First Navy submarine revealed as Gosport honours Holland 1 archaeological wreck

By Culture24 Reporter | 11 October 2013

In 1901, following a secretly-struck deal between the Royal Navy and American firm The Electric Boat Company, the Holland 1 – designed by John Philip Holland, whose inspired design gave unprecedented potential to submarines.

A photo of a large preserved submarine inside a museum
On the centenary of an accident which sunk it to the bottom of the sea for decades, the Holland 1 submarine is in fine fettle in Gosport© Paul Appleyard
Launched as one five new subs, Holland’s blueprint, linked the internal combustion engine to the electric motor and battery, and meant submarines would become a crucial part of 20th century naval warfare. The Holland 1, meanwhile, met a less distinguished fate, sinking on its way to the scrapyard in October 1913 and resting at the bottom of the English Channel for 68 years.

Navy mine sweepers spotted and salvaged the wreck in 1981, helped by the expertise of the Royal Navy Submarine Museum, where the sub has been preserved and, in a display allowing visitors to recreate the footsteps of the eight crew members and three mice, put on public show.

“John Philip Holland is rightly known as the father of the submarine,” says Bob Mealings, the Submarine Museum curator who led the project to restore the vessel.

“His designs incorporated the key technological features that would go on to form the basis of all submarine design right up until the nuclear age.

“However, John was not the only inventor of the era dreaming of navigating the depths.

“Other inventors were also at work designing – and in some cases building – submarines with varying degrees of success.”

Holland’s design had its imperfections. Lieutenant Arnold Foster, the Royal Navy’s first submarine commander at the turn of the century, described the difficulties in driving it.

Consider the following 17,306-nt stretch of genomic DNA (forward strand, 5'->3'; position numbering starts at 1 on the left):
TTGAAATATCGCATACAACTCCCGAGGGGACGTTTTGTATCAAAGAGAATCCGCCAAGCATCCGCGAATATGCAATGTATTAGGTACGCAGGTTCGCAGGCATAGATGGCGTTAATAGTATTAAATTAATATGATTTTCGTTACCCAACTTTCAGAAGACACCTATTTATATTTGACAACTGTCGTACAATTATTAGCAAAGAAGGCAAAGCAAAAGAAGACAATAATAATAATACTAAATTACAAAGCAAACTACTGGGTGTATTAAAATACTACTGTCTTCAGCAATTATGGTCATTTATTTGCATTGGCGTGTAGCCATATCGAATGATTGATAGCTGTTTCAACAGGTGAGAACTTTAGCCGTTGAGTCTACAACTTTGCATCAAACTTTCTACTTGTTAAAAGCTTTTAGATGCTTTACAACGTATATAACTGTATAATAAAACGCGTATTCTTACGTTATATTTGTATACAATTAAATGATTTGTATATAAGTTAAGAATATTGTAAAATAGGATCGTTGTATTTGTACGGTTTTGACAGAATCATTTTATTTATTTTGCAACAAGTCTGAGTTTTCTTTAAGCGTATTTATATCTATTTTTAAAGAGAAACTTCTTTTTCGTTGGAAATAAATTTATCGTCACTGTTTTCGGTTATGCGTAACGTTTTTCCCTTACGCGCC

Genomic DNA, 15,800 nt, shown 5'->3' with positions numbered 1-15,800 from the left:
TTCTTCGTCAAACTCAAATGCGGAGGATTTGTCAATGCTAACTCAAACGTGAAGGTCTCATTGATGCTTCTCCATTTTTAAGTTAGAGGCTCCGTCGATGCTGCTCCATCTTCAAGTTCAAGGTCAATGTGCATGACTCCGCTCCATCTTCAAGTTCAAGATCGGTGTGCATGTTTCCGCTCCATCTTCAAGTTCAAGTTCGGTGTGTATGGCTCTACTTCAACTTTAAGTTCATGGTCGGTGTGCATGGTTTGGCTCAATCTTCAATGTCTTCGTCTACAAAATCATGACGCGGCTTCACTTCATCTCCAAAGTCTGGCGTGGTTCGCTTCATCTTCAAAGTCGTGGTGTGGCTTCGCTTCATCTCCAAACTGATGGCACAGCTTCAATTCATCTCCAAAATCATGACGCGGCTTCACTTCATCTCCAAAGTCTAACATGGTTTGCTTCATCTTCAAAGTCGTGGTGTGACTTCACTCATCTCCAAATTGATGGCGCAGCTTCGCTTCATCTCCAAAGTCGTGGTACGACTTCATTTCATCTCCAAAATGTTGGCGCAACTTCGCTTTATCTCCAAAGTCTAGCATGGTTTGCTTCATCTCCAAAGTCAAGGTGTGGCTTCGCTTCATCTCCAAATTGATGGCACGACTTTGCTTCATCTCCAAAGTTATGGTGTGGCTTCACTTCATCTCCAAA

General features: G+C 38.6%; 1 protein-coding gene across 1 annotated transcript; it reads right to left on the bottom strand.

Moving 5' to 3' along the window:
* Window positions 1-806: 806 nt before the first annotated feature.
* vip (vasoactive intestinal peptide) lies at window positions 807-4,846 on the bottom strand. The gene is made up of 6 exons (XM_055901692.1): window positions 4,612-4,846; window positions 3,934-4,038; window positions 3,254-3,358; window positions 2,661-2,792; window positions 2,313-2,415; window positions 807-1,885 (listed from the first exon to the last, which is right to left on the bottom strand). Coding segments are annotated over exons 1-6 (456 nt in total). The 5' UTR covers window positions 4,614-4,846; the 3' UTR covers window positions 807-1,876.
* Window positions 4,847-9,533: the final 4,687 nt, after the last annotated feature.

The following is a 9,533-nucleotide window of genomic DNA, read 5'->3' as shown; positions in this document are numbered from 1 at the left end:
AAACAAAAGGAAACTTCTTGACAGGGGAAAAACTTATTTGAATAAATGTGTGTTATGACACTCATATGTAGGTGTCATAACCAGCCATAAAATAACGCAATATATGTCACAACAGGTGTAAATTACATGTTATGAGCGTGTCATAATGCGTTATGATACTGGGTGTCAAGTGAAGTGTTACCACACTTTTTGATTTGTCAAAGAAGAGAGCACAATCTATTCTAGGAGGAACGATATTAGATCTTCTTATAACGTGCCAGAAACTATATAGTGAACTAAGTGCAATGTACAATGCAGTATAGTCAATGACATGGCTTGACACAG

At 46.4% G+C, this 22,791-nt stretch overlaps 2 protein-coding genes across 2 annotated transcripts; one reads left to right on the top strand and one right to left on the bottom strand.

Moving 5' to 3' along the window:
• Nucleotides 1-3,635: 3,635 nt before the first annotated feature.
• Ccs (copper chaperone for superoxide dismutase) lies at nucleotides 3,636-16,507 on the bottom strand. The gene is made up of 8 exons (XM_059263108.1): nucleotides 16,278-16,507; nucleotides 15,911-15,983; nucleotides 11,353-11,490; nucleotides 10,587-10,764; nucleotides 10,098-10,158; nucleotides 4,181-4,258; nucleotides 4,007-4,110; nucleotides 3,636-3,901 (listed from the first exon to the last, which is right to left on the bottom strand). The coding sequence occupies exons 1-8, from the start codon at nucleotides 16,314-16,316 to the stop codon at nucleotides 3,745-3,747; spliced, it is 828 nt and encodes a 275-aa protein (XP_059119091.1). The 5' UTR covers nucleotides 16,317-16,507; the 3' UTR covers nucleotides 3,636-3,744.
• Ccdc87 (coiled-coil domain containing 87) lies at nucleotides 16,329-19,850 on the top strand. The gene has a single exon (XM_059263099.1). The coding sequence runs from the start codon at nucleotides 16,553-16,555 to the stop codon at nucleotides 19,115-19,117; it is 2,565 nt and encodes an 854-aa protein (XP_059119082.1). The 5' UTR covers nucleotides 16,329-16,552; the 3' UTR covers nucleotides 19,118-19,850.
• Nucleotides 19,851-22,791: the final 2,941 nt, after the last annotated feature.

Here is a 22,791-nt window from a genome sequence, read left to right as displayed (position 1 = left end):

“The ingenious designer in New York evidently did not realise that the average Naval Officer has only two eyes and two hands,” he rued.

“The little conning tower was simply plastered with wheels, levers and gauges with which some superman was to fire torpedoes, dive and steer and do everything else at the same time.”

A century after the Naval and Military Record reported the “accident of the Eddystone” which doomed the first submarine but “happily was not attended by loss of life”, the museum is commemorating the feat of engineering.

Mealings will give a talk, Submarine Inventors, at the museum as part of a season of fundraising evening talks in aid of the Saving HMS Alliance Appeal.


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More pictures:

A black and white photo of sailors standing on the top of a submarine at sea
The submarine served for 12 years© Royal Navy Submarine Museum, Gosport
A black and white photo of an inventor popping his head out of a naval submarine
Submarine inventor JP Holland© Royal Navy Submarine Museum, Gosport
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